Foreign policy white paper grossly under-estimates China
'The White Paper has been praised for acknowledging that China's power and influence are growing, and that America is having doubts about how to respond. But it goes nowhere near recognising just how far these trends have already gone, and where they are heading. In fact it evades them on four key issues.
First, the text is silent on the implications of a graph, presented in the White Paper itself, showing Treasury estimates that just 13 years from now China's economy will be close to double the size of America's – $42 trillion to $24 trillion. It does not comment on what these remarkable numbers mean for the shift in power between Washington and Beijing, and hence for America's future role in Asia. And yet the implications are fundamental, and revolutionary. It reflects by far the biggest shift in the distribution of wealth and power in Asia since Australia was settled by Britain in 1788.
Second, the White Paper is equally evasive on what China aims to do with its growing power. It coyly acknowledges that Beijing seeks more influence, but nowhere says that it aims to dominate East Asia as the region's primary power. But this now absolutely clear, especially since Xi Jinping's plain statements at the 19th Party Congress in October. That means China aims to deny America any significant strategic role in our region. Malcolm Turnbull himself acknowledged this in a big speech back in June.
Third, the White Paper again coyly acknowledges that America's commitment to preserving its leadership in Asia is not as clear as it used to be. But this massively understates the reality. Under Donald Trump, Washington clearly has little desire to remain the leading power in Asia, nor the skill in statecraft to do so. But it is not just Trump. The deeper reality is that as China's power grows, the costs and risks of resisting its challenge in East Asia have become more than Americans are willing to bear. Leadership in Asia just doesn't matter that much to them.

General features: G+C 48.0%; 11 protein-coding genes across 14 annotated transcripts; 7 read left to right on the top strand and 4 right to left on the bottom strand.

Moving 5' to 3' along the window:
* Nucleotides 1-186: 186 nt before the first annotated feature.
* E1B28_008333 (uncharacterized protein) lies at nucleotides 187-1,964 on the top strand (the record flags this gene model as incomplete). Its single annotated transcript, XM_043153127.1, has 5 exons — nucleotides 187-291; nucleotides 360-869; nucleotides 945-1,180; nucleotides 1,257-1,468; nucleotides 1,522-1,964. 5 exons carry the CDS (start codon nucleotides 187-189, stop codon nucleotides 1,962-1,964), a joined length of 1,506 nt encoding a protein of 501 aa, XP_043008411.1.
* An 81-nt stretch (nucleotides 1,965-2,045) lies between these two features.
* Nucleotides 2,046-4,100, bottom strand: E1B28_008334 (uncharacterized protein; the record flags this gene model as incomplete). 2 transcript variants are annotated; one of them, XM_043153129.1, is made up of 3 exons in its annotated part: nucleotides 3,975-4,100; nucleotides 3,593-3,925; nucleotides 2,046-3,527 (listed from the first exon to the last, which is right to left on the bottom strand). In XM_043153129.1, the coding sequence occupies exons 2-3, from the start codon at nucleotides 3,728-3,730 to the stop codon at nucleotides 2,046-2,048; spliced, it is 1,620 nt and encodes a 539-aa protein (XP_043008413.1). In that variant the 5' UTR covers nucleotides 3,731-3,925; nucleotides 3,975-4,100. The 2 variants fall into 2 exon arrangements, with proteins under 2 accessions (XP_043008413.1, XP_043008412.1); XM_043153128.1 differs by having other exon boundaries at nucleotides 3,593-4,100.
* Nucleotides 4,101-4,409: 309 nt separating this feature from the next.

"All this makes it very risky to expect, as the White Paper does, that America will remain deeply engaged in the region as the guardian of the rules-based order. It says that this is "essential" to peace and stability. It further assumes that if America does play the role we want, China will abandon its ambitions and peacefully accept it. The reality today is that America is very unlikely to resist China's bid to dominate East Asia, and that if it does – with or without the support of like-minded democracies – we are headed not for peace and stability but rivalry and conflict.
Is this the best we can do? Perhaps the saddest thing about all this is that many people in Canberra's foreign policy community know how inadequate the White Paper's evasions are, but have convinced themselves that it is simply impossible for the government – or the opposition – to speak more frankly about it.